SNAFU is an abbreviation. It stands for:
- Situation Normal - The Professionals return with another slab of solid, energetic, balls out Rock n Roll
- All F****d Up - their last new music appeared at the start of March 2020, that description pretty much describes the backdrop to the creation of this album
It may have taken 36 years for their second album (2017s 'What In The World') to arrive, but since then there have been 3 x 4 track EPs, almost constant touring (when they were able to) and now this new album.
And it delivers what you expect - straight ahead, no frills, rock which works on record and (if past experience is anything to go by) live on stage in theatres and clubs.
Showiness, histrionics, whimsy, clever-dicky lyrical turns, musical diversions - not a bit of it. Paul Cook's tom toms herald the opening track "Easily Lead" and the tone and groove is set.
Tom Spencer (vocals, guitar), Toshi JC Ogawa (bass), and a host of invited guests (including Chris McCormack, Billy Duffy and Phil Collen) to add their own ingredients to the mix, and 'SNAFU' ensures those colder nights are not so biting - warm, honest, welcoming, and thouroughly entertaining.
Admittedly, the 11 tracks here rarely veer from the template, but why should they, and why do they need to?
"Spike Me Baby" (based on Paul Cook eating a bar of chocolate that was laced with herbal product by his daughter) a straight 4/4 rock with a memorable chorus, that would not sound out of place in the edgier parts of Radio 2, or tha lighter moments of 6Music
Steve Jones is not on this album, other than in spirit as the inspiration for "M'Ashes" - the tale of Paul Cook taking Jonesy's mothers ashes to LA, and the meeting and parting of 2 old friends.
The melody may be a slight lift from Simon & Garfunkel's "Cecilia", but this may very well be one of the best songs The Professionals have done - it's both a hark back to Steve Jones chug-a-lug riffing, shout along chorus, an added bit of poignancy and truth, and the current band standing front and centre.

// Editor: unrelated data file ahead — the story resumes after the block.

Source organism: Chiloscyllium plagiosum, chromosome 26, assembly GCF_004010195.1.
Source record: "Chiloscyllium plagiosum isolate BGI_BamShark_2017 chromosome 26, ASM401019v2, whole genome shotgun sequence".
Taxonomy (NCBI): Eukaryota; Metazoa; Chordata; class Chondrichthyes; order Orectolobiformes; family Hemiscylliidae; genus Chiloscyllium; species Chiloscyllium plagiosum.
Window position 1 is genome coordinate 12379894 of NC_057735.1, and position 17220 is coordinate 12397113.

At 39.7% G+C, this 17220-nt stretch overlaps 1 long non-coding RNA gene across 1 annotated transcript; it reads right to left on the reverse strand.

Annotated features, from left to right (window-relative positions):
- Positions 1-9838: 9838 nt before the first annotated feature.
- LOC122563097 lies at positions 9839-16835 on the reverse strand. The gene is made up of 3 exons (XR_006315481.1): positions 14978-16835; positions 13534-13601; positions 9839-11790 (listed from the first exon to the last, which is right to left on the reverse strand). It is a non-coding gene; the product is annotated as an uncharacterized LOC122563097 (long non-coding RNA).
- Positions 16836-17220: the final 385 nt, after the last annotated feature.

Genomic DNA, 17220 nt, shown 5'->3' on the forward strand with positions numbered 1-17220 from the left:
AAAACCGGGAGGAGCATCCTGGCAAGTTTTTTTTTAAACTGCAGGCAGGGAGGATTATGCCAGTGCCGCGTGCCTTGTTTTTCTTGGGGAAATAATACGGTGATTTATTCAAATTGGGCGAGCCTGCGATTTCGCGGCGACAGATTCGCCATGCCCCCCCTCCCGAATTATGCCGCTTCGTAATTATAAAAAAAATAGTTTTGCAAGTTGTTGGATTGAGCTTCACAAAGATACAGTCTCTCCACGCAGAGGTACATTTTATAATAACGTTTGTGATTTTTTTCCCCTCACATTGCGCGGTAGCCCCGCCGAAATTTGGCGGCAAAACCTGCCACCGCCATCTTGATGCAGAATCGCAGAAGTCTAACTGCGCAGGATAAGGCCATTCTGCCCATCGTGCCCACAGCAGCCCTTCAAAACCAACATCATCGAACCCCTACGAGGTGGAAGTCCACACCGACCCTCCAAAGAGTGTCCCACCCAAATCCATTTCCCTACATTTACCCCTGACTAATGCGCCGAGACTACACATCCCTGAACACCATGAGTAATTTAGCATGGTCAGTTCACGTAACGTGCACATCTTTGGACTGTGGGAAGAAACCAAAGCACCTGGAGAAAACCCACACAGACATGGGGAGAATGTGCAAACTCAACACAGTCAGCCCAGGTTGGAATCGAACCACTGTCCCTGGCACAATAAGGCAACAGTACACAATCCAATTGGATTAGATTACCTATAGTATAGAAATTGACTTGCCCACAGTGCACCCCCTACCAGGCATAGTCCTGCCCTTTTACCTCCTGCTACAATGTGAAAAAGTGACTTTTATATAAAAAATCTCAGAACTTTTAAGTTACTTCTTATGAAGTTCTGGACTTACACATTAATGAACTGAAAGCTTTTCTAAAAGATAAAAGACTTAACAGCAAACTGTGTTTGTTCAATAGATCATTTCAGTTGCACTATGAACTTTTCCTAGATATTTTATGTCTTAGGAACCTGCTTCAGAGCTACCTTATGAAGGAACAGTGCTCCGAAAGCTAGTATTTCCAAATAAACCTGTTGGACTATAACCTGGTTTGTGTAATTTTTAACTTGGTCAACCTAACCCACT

"Punk Rock And A Hard Place" may be a bit of a cliched title, but a fine song indeed (and one where they invent a new word "jearlurful" - I think I know what they're meaning by it, but I might try and lever into conversation to see if anyone notices")
The lyrics of "Never Say Never" suggest a swipe at a Mr J Rotten - it's possible, but I think it's more coincidence of timing, and may well have been written before the recent disagreements (although saying that, I don't think Cookie has ever had a disagreement. I don't think I've read one bad word about him)
Negatives are few (but I'm a grumpy sod so I'm going to highlight a couple):
"The Elegant Art (Of Falling Apart)" is a stonking track both musically and lyrically, but on record it sounds restrained, almost over-produced.
And I mentioned up there "why change the template" - I stand by those words, but would welcome one or two slight diversions. I'm not complaining about chant-along choruses, or Verse-Chorus-Verse-Chorus-Middle Eight-Chorus song construct, but a splash of extra colour by changing the order a little perhaps.
But then again, I only know 4 chords and can't carry a tune in a bucket, so what do I know about songcraft?
"Gold And Truthful" includes the line "They don't make 'em like that anymore", but The Professionals were made that way, stay that way, and play that way. And long may they continue.
Many bands second life exceeds their first, so all props to them
To paraphrase opening track of their last album: You can't keep a good band down